HOMESTEAD, Fla. — Escaping damage from cold weather, south Florida avocado and tropicals grower-shippers are preparing for a strong spring season.
In late February, grower-shippers were finishing shipments of avocados. Florida’s season typically begins with small volumes in late May, with volume building in June and producing promotable volumes in early July. The deal typically ends in January with smaller volumes running through early March.
“We’ve had a record-breaking season,” said Bill Brindle, vice president of sales for Brooks Tropicals LLC.
“This has been the largest season since pre-hurricanes Katrina and Wilma days. Quality was fine across the board on all varieties. We had a good season with no major freezes.”
Brindle said with a warm winter, the 2012 season should be as productive as the previous one.
Throughout the year, south Florida supplies large quantities of a variety of tropical items, including mamey sapote, passion fruit, boniato, starfruit, water coconuts, Thai guava and lychee.
“The weather has been gorgeous,” Peter Leifermann, Brooks’ director of sales and fruit procurement, said in late February.
“We’re seeing crop progression and development that leads us to think this will be a bountiful season this spring going into summer Florida tropicals.”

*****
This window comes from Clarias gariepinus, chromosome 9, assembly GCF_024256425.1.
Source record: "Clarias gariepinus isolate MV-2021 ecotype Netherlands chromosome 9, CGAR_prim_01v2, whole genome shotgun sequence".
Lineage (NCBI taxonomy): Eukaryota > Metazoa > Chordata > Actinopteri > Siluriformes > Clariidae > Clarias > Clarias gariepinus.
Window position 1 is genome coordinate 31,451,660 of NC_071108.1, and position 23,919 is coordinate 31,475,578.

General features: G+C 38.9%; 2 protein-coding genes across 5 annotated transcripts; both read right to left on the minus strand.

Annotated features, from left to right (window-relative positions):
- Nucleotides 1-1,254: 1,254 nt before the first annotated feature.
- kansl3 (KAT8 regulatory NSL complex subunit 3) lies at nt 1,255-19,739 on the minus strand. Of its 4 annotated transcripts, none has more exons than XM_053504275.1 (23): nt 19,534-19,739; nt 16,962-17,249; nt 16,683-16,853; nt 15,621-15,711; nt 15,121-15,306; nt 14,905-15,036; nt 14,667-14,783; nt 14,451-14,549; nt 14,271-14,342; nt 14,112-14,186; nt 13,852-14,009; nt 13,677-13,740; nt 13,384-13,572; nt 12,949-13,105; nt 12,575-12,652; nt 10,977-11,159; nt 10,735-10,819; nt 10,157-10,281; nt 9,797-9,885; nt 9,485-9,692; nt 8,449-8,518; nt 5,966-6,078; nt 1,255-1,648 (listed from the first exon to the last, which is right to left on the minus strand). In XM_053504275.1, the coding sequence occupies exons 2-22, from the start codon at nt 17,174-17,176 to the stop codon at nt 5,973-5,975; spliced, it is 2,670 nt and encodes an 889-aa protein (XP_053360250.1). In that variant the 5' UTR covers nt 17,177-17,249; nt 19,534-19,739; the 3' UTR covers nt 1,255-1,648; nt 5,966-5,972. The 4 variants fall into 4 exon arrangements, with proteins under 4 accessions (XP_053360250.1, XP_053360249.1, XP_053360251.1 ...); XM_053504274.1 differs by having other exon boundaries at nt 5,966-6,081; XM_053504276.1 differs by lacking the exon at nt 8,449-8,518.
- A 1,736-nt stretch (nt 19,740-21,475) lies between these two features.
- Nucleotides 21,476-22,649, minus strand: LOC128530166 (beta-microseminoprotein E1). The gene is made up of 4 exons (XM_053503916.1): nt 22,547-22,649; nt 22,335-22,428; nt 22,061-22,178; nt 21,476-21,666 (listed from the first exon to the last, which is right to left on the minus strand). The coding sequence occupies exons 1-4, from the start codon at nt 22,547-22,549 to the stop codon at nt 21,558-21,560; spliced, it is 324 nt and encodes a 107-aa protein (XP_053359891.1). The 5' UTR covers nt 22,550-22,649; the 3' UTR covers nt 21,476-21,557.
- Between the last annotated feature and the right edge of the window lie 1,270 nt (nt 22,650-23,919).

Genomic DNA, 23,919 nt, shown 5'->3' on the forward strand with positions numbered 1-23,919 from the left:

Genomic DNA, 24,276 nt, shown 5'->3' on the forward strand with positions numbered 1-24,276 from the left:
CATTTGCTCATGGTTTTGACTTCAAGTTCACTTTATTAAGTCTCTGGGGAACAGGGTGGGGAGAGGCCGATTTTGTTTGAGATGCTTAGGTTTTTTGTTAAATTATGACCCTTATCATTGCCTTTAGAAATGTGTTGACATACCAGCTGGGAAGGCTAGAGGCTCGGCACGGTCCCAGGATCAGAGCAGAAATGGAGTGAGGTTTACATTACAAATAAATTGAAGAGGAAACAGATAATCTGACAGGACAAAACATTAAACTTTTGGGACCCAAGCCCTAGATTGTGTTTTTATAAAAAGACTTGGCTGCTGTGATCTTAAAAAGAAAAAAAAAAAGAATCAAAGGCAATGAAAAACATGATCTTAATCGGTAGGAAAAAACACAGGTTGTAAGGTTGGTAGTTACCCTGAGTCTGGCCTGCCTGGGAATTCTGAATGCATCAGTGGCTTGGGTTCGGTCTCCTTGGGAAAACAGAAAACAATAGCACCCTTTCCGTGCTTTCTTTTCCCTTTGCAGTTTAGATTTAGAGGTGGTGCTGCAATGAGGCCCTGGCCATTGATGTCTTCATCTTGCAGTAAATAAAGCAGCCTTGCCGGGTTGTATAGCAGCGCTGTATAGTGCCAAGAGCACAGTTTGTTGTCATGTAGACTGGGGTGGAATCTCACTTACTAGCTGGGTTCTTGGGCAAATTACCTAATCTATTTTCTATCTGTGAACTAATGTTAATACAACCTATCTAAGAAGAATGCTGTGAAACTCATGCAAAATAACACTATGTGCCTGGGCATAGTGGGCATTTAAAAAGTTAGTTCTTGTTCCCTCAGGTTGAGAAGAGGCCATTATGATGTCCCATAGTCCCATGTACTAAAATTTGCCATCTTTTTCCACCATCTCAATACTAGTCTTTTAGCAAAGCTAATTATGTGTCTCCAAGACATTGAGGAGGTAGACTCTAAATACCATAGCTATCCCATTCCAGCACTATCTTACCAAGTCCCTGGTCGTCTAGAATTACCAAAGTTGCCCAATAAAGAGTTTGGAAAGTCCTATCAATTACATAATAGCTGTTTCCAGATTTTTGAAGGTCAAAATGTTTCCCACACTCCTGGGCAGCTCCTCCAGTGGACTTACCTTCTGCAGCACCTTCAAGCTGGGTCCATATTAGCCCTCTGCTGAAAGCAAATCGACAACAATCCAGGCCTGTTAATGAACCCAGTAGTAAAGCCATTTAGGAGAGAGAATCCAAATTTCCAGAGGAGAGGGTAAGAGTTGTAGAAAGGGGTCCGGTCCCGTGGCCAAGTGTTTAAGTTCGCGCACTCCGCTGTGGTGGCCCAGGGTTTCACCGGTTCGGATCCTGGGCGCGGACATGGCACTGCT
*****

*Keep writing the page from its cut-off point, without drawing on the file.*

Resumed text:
Leifermann said an absence of brutal freezes and almost perfect weather should help production of tropicals such as mamey sapote and passion fruit.
Brooks planned to start harvesting mamey sapote by mid-March. The magana variety, the larger of the two commercial varieties, ships through September with the pantin or key west variety typically beginning production in late June.
On passion fruit, Leifermann said Brooks saw a successful Valentine’s Day peak and expects promotable volume for Mother’s Day.
Growers harvest light spring passion fruit volume before the crop returns in late April with harvesting ending in late June. Passion fruit peaks in early February, in late May and early June and in late September and early October.
Leifermann called passion fruit quality strong.
During the dry spring season, crops such as boniato and water coconuts decline but still produce steady supplies with good availability until returning to promotable levels in June with the commencement of the region’s rainy season, Leifermann said.
Because of an absence of cold weather, spring water coconuts shouldn’t be as tight in volume as in past years.
Available sporadically during the spring, Thai guava and red guava resume production in June, Leifermann said.